No work on Outremer Latinate literature could ignore William of Tyre, whose historical work Yolles describes as the first truly extensive Levantine Latin literary project designed for both eastern and western audiences. Availing himself of the best of western European schooling, William returned to his homeland to seek ecclesiastical higher office. A “Levantine Einhard,” William portrayed the Latin Kingdom of Jerusalem as a continuation of the Roman Empire, partly through depicting Heraclius and Charlemagne as proto-crusaders and the Latin kings of Jerusalem as protectors of the Holy Land (177, 182, 188, 210). However, although he utilized Josephus and classical texts, William also evinced a radically new acceptance of Arabic as a language capable of intellectual expression, one unusual in Latin historiography, that perhaps paved the way for the reevaluation of the capabilities of French as a literary language (199, 214-215). Despite the fact that William’s Arabic was severely limited, he may have had access to translated texts via Antioch and certainly collaborated with Arabic-speaking Christians (203), mining the writings of the Melkite Sa’id ibn Batriq for portions of his history (194). The close relationship between Byzantium and the Latin Kingdom of Jerusalem under Manuel Comnenus and Amalric may have influenced William’s attitude towards eastern Christians, which shifted according to diplomatic and political exigencies (210-211).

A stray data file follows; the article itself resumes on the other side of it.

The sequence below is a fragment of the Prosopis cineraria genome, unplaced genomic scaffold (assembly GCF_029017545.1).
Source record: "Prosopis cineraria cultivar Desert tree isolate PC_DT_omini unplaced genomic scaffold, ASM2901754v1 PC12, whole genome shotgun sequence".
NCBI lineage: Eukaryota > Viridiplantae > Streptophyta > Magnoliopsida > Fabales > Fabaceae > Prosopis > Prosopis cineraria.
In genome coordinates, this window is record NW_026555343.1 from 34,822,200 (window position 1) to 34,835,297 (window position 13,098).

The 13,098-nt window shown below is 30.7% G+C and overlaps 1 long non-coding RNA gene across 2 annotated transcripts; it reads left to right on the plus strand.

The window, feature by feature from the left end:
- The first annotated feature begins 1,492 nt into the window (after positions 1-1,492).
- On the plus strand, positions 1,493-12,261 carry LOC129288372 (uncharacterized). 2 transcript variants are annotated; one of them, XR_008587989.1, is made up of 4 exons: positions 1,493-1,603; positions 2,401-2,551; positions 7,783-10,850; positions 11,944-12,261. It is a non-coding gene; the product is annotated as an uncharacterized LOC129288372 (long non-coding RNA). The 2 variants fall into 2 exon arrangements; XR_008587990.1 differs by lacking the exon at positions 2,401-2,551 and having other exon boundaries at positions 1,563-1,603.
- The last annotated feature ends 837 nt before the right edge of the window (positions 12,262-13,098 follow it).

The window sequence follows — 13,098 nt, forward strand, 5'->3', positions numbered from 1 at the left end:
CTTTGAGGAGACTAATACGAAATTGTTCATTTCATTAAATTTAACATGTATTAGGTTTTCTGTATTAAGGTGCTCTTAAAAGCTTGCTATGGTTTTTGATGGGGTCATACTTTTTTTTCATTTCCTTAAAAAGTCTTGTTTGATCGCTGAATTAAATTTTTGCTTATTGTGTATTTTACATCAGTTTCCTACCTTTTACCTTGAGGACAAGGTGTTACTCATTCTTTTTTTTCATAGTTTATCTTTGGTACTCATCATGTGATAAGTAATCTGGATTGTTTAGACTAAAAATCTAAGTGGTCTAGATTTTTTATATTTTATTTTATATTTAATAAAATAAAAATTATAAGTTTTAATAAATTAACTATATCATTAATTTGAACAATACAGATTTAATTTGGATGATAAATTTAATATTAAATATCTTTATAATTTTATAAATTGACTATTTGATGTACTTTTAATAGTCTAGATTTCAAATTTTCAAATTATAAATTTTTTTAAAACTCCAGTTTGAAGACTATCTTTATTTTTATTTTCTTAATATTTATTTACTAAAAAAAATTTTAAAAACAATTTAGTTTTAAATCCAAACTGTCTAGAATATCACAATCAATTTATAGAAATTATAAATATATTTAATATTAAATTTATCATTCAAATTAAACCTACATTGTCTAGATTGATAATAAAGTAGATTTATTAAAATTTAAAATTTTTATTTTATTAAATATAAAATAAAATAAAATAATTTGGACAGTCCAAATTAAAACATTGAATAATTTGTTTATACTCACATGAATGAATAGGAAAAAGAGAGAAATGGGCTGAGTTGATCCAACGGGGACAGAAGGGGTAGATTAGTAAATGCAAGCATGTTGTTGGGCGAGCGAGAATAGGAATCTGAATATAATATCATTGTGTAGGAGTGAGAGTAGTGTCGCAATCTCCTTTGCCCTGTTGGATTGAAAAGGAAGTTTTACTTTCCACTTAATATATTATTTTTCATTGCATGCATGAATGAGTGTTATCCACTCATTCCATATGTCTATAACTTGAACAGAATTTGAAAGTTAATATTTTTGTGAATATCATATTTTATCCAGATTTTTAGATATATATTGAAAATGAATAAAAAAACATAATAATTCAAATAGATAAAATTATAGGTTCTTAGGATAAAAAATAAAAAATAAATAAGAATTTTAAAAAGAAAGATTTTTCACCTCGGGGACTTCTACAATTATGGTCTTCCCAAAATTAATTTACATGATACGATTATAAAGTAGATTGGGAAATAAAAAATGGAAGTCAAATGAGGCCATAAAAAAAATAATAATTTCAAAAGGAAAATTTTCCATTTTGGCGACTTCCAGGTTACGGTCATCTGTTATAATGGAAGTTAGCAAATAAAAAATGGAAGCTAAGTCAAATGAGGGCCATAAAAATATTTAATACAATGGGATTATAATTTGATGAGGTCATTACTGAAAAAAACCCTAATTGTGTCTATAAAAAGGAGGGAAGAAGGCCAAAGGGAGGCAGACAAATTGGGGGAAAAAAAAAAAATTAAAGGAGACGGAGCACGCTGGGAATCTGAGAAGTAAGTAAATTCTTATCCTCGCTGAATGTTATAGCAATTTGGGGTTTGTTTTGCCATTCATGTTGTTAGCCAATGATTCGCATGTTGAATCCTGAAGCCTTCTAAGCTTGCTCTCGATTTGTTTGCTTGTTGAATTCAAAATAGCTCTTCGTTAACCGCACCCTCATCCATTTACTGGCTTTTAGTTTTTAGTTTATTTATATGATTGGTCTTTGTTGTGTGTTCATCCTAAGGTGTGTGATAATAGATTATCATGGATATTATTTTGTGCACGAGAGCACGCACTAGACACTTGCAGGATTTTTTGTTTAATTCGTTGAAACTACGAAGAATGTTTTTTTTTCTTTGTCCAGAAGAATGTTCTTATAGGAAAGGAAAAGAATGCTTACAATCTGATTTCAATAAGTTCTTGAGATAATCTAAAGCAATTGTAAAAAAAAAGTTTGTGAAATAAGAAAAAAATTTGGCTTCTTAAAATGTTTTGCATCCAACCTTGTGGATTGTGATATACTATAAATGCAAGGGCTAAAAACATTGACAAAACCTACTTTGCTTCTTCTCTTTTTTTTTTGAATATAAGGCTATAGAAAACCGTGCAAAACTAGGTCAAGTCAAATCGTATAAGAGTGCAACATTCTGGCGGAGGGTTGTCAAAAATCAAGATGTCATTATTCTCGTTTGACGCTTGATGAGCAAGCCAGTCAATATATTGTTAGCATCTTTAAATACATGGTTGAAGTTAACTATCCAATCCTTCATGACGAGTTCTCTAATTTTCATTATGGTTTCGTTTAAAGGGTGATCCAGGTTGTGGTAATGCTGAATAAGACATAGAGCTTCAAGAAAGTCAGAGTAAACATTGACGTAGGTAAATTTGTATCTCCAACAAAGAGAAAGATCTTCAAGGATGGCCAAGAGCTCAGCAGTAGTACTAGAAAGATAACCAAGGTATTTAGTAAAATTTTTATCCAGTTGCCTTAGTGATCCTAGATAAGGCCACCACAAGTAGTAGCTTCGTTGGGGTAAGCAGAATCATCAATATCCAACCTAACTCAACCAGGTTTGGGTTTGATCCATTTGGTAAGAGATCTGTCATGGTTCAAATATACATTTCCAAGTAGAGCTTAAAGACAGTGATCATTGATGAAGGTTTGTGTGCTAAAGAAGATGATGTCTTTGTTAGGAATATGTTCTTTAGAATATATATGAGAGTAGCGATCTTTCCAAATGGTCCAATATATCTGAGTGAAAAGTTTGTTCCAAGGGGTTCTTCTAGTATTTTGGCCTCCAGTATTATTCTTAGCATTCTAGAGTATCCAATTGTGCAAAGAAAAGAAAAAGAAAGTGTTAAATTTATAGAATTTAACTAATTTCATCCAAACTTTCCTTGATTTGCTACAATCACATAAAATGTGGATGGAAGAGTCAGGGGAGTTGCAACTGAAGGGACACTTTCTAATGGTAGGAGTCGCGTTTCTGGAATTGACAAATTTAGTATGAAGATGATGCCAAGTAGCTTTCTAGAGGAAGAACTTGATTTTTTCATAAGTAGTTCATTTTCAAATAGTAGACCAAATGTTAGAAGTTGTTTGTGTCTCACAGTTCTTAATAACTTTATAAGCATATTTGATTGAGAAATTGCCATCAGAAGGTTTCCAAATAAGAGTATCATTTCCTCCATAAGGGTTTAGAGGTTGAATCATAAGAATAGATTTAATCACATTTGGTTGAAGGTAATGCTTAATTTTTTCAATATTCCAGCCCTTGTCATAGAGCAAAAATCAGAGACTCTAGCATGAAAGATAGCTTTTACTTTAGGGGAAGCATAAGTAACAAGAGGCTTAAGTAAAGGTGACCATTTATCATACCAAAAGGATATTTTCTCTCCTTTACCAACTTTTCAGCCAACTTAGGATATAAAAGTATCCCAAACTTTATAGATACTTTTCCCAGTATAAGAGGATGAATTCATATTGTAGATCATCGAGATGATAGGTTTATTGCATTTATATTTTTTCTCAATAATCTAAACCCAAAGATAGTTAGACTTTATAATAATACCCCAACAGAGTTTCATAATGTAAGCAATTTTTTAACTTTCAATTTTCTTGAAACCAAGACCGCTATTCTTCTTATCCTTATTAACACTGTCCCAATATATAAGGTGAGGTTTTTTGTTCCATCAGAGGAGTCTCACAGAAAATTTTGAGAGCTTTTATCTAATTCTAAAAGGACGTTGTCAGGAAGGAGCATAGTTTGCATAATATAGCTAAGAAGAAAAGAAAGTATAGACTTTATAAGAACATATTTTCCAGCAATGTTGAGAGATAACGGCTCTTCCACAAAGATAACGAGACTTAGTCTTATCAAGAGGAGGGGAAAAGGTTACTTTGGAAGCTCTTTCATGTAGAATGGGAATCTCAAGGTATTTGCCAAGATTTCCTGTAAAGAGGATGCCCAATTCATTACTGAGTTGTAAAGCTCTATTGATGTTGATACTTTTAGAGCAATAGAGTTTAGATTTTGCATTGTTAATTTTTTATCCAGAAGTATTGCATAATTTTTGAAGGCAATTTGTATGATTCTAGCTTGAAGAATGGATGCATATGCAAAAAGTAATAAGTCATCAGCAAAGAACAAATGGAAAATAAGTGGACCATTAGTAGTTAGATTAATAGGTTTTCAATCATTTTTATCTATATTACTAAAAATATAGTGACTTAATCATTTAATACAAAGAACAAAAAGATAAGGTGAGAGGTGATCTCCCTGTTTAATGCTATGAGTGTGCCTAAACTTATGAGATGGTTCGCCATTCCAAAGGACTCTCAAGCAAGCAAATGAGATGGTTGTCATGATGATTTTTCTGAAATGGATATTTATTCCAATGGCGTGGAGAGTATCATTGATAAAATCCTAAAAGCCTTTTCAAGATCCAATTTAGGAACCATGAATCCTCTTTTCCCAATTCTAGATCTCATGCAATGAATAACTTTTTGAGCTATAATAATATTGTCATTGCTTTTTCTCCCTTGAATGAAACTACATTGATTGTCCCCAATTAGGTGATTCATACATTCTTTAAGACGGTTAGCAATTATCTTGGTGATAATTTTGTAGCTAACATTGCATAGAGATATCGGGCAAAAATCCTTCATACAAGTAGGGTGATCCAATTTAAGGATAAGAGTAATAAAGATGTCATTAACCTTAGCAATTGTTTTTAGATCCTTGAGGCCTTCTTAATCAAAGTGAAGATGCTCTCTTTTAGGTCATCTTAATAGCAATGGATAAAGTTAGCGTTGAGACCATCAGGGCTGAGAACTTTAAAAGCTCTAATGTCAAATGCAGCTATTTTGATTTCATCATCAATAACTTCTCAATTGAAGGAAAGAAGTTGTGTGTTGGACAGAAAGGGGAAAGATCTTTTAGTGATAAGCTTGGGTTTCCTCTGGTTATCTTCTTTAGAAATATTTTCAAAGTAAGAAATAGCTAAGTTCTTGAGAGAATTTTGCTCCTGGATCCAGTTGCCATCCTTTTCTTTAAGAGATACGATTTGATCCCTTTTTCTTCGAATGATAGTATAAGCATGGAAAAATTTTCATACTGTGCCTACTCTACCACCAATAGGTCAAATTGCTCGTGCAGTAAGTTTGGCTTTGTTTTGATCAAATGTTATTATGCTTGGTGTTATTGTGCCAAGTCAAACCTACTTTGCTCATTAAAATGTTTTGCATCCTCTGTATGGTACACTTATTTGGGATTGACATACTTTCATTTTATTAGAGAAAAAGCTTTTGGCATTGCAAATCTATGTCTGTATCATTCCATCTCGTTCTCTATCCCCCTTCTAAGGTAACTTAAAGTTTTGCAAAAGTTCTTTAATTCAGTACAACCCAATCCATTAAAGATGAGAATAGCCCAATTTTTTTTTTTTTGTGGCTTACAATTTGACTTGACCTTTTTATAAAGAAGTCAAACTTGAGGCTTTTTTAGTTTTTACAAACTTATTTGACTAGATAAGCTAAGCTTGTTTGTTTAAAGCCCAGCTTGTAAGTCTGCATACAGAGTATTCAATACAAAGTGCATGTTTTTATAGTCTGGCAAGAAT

As Yolles so eloquently argues, the scholarly penchant for characterizing Levantine Latinity as the substandard product of a colonial periphery is completely baseless; in fact, there are multiple instances of Levantine Latin (and texts translated in the Levant) influencing western European Latin literature and learning (219). There is compelling evidence that some Levantine Latin works circulated widely in western Europe, including Fulcher of Chartres and Latin (and French) continuations of William of Tyre’s history. In fact, Yolles notes that almost all surviving Levantine Latin texts exist today because they were brought to western Europe at some point by travelers and/or pilgrims. Those texts that did not appeal to western tastes, such as William of Tyre’s history of Eastern rulers, are now lost (36-37). However, as Yolles stresses, the corpus of Levantine compositions will only increase as surviving fragments are identified, digitization projects progress, and the study of Byzantine Cyprus and the Latin Kingdom of Constantinople expands (39-42, 225). As he himself notes, the travel of texts occurred in both directions; as the booklist from the Church of Nazareth attests, texts were taken to and from the Latin East by travelers, settlers, and crusaders (and borrowed by heavy and eclectic library users such as the bishop of Sidon). The Nazareth library included a wide range of biblical commentaries, the deeds of the popes, heavy doses of Augustine, Jerome, and Gregory the Great, Anselm of Canterbury, and canon law texts including Ivo of Chartres, as well as classical Latin texts typically used in teaching grammar and rhetoric (29-31, 239-241). Some of these works could only have come from the West, perhaps in the same way that the newly elected bishop of Acre, Jacques de Vitry, brought books with him. We know, also, that Jacques’ colleague, Oliver of Paderborn, traveled to Antioch to consult eastern Christians there, and that his and Jacques de Vitry’s histories cite Fretellus, Josephus, William of Tyre, Fulcher of Chartres, and Peter Comestor, among other authors. Both men were aware of intellectual hubs in Acre, Antioch, and Jerusalem, as well as Baghdad and Alexandria. A world of rich connections and multidirectional exchanges therefore awaits those pursuing the paths of intellectual inquiry laid out by this fine first monograph. Both advanced undergraduates, graduate students, and researchers will benefit from Yolles’ shifting of literary categories from “crusader” to “Levantine Latin” and his suggestions for further avenues of research.